* Global AIDS Fund and research

The Global AIDS Fund lacks money and more and more countries are not paying in but negotiating one to one agreements with their perspective partner countries. The aim to bring all patients on treatment and to turn the tide is threatened. The financial crisis and the inability of the political elite to modernize economics and bring back stability means that money for research is also getting less. We not only need new drugs, the aim is still to eradicate HIV and AIDS and to create a cure for the syndrome.

 

Filed under: HIV and AIDS, HIV Treatment, Politics and Society, Reflection, , , , , , , , , ,

The day of the U2 concert

The day of the U2 concert has arrived and in the days before the newspapers were full of allegations against Bono, the lead singer, accusing him of supporting Julius Malemas “kill the farmer” song. Even when Bono retracted from his statement yesterday during an interview – there is another question open:
Is this singer turned activist a blessing or a curse for Africa? The same question applies to Bob Geldorf, who seems to have found a new role amidst politicians on high-profile meeting of the G7 leadership. Looking into their claims how to help Africa, there is in my eyes only one answer: they are a curse. Asking again and again for more money is a spin, we have had for the last 50 years and indeed, never has Africa received more money than ever. And the result is also clear as the world bank defines it: The people of Africa are not getting more rich or reaching the standards of a decent living: Africa has grown poorer in all these years.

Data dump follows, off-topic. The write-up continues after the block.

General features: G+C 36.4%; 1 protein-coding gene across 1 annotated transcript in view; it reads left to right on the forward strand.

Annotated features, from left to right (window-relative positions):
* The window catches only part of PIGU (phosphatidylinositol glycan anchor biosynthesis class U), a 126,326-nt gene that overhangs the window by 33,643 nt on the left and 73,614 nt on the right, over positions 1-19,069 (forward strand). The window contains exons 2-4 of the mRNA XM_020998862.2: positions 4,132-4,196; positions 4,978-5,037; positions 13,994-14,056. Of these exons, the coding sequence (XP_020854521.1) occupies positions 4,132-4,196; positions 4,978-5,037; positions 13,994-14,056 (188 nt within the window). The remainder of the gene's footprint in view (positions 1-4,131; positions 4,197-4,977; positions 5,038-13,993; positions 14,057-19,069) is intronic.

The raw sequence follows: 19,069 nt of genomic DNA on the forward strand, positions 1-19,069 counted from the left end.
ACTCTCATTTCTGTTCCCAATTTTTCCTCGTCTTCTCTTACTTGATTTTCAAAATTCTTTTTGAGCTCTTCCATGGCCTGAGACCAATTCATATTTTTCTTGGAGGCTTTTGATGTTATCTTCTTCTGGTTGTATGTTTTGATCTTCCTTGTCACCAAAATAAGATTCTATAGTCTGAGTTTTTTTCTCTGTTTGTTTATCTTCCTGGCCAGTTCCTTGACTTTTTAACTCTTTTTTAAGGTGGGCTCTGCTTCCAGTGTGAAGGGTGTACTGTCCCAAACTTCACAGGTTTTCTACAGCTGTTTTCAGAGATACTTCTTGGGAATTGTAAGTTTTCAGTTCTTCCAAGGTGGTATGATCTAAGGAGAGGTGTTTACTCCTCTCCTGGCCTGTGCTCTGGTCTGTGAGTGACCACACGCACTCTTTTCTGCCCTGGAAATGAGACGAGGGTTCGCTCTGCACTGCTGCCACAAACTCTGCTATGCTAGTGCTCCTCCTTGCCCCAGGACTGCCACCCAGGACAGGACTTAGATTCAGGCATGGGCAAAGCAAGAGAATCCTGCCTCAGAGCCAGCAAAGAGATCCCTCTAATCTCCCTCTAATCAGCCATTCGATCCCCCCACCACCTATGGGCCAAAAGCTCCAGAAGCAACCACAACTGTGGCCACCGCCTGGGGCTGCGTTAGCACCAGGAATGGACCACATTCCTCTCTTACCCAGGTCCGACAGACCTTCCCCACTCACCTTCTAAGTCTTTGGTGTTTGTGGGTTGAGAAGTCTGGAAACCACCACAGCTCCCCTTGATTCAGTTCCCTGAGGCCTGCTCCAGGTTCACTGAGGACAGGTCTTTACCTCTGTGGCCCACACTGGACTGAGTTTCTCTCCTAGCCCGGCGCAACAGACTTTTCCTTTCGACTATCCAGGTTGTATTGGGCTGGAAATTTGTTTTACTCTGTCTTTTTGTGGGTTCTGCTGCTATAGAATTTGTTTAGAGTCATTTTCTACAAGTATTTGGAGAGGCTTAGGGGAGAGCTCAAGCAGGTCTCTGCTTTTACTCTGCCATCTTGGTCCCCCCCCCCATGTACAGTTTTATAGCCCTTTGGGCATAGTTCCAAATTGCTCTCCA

In pushing for more money as Bono and Geldorf do, they just prolong the suffering of Africa as more money does not mean more development, more education, more clean water, more decent lives to live. It is not the solution but makes a solution more difficult in the development sector.
So I guess they should stay with their music and we can discuss whether we like the music or not. But they should keep out of politics like so many music stars, who seems to get into politics when their musical career is declining or even coming to an end. We don’t need Madonnas adopting babies from Africa, Geldorfs and Bonos pushing for more dollars and euros,  we also by the way don’t need the usual “one to one” partnerships between countries which gives the giving hand so much influence (like Minister Niebler unfortunately pushes in the case of the Global AIDS Fund) – we need to see and experience the life of ordinary people out here in Africa, we need to listen and then to act in a way bringing Africa forward instead our own interests.

Filed under: General, Networking, Reflection, Society and living environment, Uncategorized, , , , , , , , , ,

14th HOPE Gala Dresden

HOPE Gala Dresden - the event to be in DresdenNovember 16th, 2019
4 months to go.

Ball of HOPE 2020

Join us @ The Westin in Cape TownMay 23rd, 2020
11 months to go.